Let’s talk about Photodiode operation in circuits.
The operating principle of a photodiode is when a large-energy photon strikes the diode, creating a pair of electrons. This mechanism is also called the internal photoelectric effect. If absorption occurs at the junction of the depletion region, the bearers are removed from the junction through the embedded electrical field of the exhaustion region.
Therefore, the holes in the region are moving towards the anode, and the electrons are moving towards the cathode and a photoconductor is generated. The entire diode current is the sum of the absence of light and photographic flux. Therefore, the absence of current must be reduced to maximize the sensitivity of the device.
Photodiodes consist of a p-n junction or a pin junction. When the incident light of sufficient energy strikes the junction, an electron is excited. This electron is called a free electron; along with this electron, a positively charged electron hole is also created. This mechanism is called an internal photoelectric effect.
When light absorption occurs in the region of junction depletion, these carriers are removed from the intersection with the region’s integrated electric field. This results in a photographic flow due to the movement of the holes to the anode and the electrons to the cathode.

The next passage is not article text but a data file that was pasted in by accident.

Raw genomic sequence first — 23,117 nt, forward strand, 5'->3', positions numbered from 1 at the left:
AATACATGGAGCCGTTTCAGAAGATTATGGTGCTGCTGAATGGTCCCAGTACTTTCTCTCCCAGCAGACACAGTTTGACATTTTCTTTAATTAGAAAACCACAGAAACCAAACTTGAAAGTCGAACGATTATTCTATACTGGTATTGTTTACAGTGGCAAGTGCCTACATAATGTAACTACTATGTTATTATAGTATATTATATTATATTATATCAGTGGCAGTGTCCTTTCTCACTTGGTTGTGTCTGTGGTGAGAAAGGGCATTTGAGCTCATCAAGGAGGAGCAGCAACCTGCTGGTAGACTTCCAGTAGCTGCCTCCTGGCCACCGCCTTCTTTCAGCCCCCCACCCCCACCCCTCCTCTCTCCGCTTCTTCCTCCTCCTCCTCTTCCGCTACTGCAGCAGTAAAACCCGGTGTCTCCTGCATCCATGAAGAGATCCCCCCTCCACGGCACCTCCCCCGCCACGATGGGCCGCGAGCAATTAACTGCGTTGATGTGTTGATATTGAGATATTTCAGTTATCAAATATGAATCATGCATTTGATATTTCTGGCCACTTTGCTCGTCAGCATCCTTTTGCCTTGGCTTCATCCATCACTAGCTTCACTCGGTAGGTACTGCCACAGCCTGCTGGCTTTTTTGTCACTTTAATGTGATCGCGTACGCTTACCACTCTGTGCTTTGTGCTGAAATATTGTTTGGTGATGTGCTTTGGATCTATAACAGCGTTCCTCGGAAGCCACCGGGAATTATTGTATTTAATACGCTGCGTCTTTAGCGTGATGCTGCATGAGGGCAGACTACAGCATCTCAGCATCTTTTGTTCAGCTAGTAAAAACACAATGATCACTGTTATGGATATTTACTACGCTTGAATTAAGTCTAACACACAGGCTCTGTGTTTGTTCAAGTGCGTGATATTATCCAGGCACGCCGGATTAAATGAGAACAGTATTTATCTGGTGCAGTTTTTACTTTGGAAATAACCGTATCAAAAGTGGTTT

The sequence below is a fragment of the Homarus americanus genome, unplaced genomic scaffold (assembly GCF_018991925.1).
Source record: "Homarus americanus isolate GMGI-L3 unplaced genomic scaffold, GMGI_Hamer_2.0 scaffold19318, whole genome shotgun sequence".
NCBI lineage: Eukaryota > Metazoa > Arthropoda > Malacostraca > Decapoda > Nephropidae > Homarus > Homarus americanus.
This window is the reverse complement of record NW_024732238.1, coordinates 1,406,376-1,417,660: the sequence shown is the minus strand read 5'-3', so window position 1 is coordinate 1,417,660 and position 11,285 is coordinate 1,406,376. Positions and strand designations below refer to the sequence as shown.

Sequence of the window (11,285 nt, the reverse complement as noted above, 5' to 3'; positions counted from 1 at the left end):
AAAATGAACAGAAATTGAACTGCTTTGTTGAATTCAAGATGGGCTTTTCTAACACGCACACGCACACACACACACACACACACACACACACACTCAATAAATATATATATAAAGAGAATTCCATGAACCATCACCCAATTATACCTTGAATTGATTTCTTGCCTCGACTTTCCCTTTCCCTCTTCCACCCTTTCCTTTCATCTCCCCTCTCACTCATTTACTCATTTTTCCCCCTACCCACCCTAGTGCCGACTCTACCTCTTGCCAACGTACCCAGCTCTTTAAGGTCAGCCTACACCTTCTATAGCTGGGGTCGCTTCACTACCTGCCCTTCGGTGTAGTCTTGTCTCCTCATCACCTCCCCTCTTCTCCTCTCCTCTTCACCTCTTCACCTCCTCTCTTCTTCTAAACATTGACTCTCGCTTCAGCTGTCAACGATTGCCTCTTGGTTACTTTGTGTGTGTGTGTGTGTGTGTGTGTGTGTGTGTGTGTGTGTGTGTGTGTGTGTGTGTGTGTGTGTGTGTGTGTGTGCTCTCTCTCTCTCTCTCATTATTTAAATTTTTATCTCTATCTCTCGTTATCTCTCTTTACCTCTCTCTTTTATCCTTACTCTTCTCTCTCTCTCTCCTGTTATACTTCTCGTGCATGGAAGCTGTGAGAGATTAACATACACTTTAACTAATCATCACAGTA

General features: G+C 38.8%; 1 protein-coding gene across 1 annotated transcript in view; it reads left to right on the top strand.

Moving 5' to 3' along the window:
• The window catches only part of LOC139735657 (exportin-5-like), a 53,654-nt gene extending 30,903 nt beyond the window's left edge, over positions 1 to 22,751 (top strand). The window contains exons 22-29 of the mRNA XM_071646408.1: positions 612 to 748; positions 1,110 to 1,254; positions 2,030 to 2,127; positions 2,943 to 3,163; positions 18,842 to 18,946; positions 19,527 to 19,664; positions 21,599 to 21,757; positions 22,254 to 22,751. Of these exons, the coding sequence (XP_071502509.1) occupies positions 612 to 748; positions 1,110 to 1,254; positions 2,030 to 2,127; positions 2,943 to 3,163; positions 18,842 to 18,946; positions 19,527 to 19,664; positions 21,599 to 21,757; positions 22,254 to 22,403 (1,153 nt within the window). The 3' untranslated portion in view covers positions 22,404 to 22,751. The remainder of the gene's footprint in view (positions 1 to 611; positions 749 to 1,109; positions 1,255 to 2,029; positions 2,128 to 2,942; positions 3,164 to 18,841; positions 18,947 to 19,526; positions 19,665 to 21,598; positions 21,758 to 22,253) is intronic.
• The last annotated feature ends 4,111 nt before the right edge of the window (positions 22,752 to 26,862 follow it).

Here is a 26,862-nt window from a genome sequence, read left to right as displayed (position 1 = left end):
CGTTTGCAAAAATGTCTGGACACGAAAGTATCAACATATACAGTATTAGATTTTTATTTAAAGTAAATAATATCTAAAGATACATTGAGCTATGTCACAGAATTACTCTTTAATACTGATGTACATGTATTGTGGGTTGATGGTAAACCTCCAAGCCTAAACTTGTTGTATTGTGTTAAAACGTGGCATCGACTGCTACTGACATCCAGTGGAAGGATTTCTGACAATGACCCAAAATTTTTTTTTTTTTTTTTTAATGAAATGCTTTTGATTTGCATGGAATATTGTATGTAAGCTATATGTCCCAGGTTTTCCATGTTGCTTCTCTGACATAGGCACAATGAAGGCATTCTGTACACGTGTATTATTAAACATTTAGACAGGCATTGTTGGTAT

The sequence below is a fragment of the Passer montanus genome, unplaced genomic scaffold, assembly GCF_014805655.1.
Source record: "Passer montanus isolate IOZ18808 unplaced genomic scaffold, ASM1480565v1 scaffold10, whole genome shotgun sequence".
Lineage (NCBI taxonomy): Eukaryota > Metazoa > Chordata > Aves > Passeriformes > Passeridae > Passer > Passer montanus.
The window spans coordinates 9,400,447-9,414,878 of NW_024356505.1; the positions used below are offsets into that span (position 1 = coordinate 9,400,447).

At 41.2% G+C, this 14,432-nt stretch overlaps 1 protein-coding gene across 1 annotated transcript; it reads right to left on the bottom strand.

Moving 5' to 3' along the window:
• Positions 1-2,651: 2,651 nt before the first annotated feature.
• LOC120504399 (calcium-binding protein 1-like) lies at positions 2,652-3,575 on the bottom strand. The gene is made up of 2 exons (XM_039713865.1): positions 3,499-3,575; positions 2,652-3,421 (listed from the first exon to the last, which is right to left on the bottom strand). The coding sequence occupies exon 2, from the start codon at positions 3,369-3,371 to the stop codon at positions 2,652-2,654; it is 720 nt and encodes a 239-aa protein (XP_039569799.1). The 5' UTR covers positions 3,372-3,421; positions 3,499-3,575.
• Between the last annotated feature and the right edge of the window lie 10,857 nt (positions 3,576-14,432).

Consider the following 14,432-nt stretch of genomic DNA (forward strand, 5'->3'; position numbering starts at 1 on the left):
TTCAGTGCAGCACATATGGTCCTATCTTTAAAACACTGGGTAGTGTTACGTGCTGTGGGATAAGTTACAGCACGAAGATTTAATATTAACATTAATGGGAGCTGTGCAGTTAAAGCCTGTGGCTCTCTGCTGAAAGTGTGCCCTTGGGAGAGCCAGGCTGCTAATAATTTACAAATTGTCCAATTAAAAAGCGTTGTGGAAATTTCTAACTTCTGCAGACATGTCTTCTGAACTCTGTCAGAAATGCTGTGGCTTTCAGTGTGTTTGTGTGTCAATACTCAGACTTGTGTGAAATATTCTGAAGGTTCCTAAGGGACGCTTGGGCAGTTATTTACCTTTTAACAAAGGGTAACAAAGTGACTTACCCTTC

In addition to photocurrent, a certain amount of dark current is generated by electron flow with or without light. The total current produced by the device is the sum of the current and the dark current.
To get maximum sensitivity from the device, it is essential to minimize the dark current. There are mainly two modes of operation of the photodiode, namely photovoltaic and photoconductive modes.
In photovoltaic mode, the diode is operated under zero polarization, while in photoconductive mode it works in reverse bias. Another type of diode operation is the avalanche photodiode, which is nothing more than a stronger bias.